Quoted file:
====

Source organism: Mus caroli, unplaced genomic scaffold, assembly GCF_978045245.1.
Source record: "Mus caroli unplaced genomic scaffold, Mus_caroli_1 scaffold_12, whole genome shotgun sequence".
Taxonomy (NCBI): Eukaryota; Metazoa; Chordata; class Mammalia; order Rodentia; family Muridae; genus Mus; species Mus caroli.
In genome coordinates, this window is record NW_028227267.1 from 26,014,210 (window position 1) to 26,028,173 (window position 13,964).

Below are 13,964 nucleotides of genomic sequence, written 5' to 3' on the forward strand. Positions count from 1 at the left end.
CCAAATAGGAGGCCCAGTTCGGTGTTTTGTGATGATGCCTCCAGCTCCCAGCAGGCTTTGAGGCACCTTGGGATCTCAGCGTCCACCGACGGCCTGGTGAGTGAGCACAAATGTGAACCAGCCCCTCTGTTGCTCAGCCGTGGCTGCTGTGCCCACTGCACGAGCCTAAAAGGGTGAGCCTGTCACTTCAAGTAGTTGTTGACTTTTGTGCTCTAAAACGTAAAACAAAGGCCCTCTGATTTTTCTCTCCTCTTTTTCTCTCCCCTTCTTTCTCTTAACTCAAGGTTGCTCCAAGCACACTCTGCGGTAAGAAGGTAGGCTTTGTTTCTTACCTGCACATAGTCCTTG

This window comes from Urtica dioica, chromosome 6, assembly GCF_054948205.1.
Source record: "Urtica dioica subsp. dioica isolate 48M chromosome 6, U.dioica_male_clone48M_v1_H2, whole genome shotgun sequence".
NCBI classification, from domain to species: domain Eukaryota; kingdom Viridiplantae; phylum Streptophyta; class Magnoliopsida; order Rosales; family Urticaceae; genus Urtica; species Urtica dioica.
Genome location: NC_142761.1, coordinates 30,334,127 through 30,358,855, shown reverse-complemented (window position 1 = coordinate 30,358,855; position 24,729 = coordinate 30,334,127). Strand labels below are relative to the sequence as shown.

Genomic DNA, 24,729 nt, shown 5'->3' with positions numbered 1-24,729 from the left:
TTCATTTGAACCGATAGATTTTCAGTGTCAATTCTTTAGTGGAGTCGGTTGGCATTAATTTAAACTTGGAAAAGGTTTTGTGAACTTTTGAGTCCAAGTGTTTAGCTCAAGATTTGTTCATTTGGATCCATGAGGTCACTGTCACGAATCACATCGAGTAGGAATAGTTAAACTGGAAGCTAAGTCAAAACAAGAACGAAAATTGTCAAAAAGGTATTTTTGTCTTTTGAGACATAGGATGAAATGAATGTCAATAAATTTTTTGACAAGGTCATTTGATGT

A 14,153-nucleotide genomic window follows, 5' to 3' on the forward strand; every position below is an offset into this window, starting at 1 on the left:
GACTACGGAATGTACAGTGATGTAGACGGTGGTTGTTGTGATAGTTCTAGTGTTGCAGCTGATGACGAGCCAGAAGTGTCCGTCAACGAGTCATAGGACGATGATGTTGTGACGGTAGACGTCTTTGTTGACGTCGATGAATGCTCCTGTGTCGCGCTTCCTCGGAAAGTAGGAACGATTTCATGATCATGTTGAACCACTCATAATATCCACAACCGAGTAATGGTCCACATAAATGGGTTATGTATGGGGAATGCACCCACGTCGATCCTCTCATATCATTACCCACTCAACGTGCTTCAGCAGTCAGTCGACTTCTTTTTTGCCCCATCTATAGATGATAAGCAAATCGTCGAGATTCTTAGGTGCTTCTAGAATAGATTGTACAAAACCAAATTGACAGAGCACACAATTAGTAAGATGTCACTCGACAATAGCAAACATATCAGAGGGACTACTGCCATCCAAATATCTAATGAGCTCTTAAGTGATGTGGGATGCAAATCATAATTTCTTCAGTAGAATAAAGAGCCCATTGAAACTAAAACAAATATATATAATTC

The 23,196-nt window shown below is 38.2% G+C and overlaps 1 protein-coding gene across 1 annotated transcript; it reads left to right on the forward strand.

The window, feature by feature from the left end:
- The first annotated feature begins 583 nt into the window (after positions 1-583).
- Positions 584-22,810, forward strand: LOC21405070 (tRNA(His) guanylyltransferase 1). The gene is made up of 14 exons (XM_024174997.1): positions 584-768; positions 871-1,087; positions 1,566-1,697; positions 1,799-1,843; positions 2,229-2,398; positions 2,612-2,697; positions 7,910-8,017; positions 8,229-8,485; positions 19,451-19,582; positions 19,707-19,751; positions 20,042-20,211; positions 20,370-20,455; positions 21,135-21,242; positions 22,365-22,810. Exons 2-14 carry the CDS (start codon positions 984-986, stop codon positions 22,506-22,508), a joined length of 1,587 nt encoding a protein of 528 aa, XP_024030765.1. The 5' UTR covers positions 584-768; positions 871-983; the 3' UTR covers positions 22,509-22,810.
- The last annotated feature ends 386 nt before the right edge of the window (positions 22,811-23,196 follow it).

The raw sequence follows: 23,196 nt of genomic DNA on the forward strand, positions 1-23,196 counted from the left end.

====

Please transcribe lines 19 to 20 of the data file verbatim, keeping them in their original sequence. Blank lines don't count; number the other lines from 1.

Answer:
- The last annotated feature ends 386 nt before the right edge of the window (positions 22,811-23,196 follow it).

The raw sequence follows: 23,196 nt of genomic DNA on the forward strand, positions 1-23,196 counted from the left end.